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Osterville Captain’s Compound

West Egg Meets East Bay, Annual 2017 Cape Cod Home | capecodlife.com

Interior designer Anthony Catalfano created an environment of classic comfort through his use of traditional fabrics and furnishings, enhancing the cottage-like feel of this grand estate. Photo by Eric Roth

Where the front door of the original home resembled a service entrance, a new gabled portico creates a welcoming grandeur and helps to establish, in Ahearn’s words, “the sense of implied symmetry.” The original shape of the house provided “cues” that he used to reinforce this impression. For example, the new wing, he says, “replicates the gambrel” of the pre-existing one. Windows were updated, expanded and framed with black shutters.

Continuing to focus on the overall symmetry of the compound, Ahearn and Jaxtimer constructed a new carriage house that, freestanding diagonally opposite the boathouse, occupies the left side of the motor court. The upstairs floor of the carriage house is a two-bedroom family suite with a breakfast area and kitchenette. Downstairs contains three large garages along with a smaller one. On the ground floor, the right side of the building encloses a wet bar behind barn doors that open poolside. Two outdoor showers set behind the carriage house provide privacy.

One of Ahearn’s goals for the renovation of Captain’s Compound was to transform the dwelling from an indoor-oriented home to one that would take full advantage of its beachfront setting. The flow from carriage house to pool area is just one example of this metamorphosis. Builder Jonathan Jaxtimer notes that the patio surrounding the swimming pool is constructed of reclaimed brick, imbuing an antique quality. Thematically it also connects the left side of the exterior with the back, as the brickwork continues into a screened porch in the corner with an outdoor fireplace.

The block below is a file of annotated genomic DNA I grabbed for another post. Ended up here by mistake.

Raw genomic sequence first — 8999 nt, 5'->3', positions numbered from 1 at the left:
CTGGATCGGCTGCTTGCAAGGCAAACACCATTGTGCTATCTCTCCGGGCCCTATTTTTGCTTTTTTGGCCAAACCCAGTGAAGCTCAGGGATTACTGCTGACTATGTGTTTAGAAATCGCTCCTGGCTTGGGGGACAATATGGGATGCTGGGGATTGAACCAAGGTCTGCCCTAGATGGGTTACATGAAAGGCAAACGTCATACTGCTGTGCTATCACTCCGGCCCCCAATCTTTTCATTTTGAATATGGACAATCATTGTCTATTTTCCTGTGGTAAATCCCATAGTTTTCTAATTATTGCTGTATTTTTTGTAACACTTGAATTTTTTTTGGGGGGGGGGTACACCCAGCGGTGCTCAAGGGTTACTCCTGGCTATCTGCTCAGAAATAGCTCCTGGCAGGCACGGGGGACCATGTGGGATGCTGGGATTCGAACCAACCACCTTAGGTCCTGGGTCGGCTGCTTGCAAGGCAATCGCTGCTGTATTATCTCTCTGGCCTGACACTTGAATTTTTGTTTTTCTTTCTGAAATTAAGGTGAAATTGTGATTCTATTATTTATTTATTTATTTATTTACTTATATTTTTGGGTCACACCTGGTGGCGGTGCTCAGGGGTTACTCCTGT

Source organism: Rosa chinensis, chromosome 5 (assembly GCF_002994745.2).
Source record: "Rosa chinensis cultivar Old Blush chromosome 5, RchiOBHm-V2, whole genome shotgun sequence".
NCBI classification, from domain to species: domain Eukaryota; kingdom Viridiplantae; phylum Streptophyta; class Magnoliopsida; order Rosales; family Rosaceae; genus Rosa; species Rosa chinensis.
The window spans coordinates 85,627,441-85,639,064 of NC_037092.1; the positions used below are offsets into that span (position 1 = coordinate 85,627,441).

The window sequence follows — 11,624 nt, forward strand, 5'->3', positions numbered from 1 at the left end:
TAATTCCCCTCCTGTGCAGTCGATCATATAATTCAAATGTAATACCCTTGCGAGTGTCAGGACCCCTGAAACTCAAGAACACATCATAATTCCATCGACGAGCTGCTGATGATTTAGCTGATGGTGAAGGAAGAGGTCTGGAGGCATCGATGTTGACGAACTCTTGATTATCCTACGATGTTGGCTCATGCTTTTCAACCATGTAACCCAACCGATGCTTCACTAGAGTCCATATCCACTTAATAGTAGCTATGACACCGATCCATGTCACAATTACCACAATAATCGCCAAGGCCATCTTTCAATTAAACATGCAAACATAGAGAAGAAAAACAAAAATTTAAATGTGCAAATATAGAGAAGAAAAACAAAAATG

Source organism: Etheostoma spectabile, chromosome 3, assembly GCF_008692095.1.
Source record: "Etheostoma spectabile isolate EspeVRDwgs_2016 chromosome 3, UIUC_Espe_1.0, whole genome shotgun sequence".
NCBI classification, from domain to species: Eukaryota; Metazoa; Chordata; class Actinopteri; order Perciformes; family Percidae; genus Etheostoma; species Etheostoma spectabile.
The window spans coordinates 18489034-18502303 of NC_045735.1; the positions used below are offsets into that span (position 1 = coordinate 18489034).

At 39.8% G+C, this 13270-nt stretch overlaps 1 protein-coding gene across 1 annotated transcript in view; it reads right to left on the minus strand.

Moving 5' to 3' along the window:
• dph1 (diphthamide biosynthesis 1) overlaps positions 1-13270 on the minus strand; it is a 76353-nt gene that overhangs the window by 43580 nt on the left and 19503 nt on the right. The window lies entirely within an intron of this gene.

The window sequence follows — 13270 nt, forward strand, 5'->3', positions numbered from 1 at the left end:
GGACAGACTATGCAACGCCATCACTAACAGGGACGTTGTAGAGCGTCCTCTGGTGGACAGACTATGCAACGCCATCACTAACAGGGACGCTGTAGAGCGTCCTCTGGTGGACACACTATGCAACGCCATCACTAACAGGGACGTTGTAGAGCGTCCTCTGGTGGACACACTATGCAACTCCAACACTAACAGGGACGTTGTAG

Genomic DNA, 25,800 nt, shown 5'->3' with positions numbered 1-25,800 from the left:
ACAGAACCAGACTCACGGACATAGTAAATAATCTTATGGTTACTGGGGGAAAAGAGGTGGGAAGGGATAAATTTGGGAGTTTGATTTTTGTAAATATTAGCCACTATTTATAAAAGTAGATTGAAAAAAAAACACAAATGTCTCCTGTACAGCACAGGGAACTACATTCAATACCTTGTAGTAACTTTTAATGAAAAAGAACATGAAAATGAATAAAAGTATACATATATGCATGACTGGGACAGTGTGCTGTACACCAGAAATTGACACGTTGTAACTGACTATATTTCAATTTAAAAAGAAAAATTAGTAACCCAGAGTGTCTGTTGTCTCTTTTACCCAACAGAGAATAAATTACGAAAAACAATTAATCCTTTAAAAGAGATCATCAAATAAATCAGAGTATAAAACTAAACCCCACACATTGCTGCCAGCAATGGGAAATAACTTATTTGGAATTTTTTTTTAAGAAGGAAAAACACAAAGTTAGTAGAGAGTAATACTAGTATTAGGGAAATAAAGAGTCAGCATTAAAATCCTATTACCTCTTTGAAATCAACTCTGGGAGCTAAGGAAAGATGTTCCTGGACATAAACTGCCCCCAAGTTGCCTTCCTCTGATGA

“It’s basically a new house,” says Jaxtimer. “We had to raise the original one up to build a foundation, then finish the basement, and create outdoor living areas.” The team removed the sliding aluminum doors that were out of character with the historical nature of a home originally built in the 1890s and introduced chimneys that, Ahearn says, “express vertically to give more stature.” Nearly every downstairs room now accesses the back porch, which brings the outdoors inside.

In something of a thematic mirror, the beach side of Captain’s Compound begins with a field of native seagrass. Though carefully planted and maintained, the area looks natural, as does the landscaped woodland of the driveway. When the sun sets, especially in the offseason, the grasses turn gold, undulating in the breeze. Adjacent to the field stands the beach house, or “beach folly,” which Ahearn designed “to mimic a miniature version of the main home.” It also fits as a kind of reflection of the boathouse, since each marks an entrance to the compound. Unlike the implied symmetry of the front, however, “the rear of the house really does express in a new symmetrical way,” Ahearn notes.



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